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Trauma and Stress

November 6, 2018

We all experience different levels of stress in our days. Stress experiences can occur in utero, shortly after birth, and/or throughout the lifetime. The list of possible stress and trauma experiences are innumerable, and the impact of an event will depend on a child’s previous experiences and how he perceives the current stress.

 

When a child experiences a stressful or traumatic event (separation from a birth parent, death of a loved one, medical intervention or emergency, a changing home environment, abuse, loss of a pet, etc.) this causes his nervous system to release neurochemicals that trigger the fight-or-flight response. Once the stress is resolved, his body returns to a calm state. If the stress is not resolved or when the stress or trauma becomes too intense or ongoing, it can alter how the body responds, creating changes in the brain and an inability to effectively deal with new challenges.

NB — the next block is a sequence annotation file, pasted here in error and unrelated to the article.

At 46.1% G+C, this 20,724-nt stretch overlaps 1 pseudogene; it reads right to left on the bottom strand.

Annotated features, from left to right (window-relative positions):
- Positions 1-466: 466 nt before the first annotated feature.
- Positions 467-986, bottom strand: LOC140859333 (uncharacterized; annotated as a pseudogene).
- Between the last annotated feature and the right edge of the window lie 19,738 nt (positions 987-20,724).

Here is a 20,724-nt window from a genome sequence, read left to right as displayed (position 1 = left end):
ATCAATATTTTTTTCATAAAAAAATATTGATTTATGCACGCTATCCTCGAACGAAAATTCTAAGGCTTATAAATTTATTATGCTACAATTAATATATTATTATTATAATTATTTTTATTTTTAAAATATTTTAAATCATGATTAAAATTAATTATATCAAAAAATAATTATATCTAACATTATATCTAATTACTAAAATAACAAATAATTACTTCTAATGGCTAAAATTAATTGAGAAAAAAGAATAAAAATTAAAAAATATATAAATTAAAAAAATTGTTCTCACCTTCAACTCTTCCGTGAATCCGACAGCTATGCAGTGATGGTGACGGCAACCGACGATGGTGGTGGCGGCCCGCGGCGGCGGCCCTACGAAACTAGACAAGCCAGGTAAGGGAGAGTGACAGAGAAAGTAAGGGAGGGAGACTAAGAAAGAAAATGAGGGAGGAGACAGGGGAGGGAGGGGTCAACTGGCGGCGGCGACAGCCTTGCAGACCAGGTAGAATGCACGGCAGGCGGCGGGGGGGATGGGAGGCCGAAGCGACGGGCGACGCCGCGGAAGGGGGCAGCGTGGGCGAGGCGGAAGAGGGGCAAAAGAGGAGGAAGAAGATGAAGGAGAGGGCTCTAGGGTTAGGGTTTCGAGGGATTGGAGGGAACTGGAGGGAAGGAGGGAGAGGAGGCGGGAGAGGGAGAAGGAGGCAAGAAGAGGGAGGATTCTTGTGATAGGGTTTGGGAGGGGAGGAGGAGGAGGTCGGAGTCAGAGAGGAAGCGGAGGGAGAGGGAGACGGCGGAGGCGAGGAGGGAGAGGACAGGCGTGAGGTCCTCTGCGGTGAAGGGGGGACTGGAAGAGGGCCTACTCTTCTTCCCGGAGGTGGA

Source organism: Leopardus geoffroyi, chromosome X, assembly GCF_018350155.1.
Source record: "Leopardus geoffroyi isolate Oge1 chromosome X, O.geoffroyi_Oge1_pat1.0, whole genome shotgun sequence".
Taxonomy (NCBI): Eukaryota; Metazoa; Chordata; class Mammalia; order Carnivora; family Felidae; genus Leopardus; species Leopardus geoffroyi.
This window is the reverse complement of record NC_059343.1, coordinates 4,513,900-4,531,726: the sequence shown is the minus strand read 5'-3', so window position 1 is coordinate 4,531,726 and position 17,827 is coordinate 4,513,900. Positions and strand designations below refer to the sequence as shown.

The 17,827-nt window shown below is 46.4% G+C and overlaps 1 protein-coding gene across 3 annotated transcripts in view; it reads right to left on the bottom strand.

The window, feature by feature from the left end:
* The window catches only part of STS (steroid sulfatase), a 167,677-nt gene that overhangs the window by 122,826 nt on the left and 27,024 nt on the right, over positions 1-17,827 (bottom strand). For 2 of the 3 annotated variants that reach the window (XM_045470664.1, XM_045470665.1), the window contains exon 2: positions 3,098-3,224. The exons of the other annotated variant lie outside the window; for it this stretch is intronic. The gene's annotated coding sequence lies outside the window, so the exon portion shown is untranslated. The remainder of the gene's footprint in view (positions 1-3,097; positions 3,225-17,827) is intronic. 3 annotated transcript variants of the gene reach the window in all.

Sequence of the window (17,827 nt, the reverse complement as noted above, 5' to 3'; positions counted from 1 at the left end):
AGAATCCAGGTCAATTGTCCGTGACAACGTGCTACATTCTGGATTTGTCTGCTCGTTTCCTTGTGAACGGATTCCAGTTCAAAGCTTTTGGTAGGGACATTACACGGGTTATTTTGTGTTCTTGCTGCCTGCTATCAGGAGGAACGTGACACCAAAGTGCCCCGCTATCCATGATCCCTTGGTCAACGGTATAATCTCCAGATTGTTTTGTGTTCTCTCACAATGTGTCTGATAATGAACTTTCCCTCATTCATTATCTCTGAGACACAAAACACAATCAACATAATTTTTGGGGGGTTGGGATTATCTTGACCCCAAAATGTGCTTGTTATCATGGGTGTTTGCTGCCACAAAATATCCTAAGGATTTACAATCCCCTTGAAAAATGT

His brain will retain a memory as the emotion, along with the sensory experiences that were present (i.e. the smell of the environment, the sounds, the visual stimulation, the touch from a situation). Therefore, exposure to sensory input may trigger an implicit memory and cause his body to enter into fight-or-flight. This leads to a state of hyper-awareness and hyper-sensitivity and challenges with sensory processing, all of which contribute to negative behaviors.

 

At Leaps and Bounds, we recognize that a child’s stress and trauma experiences are contributors to his ability to process sensation, therefore impacting his reactions to situations and his behaviors throughout the day. Our goal is to provide a comprehensive program to address not only the current sensory processing challenges, but also the underlying nervous system responses.

 

 

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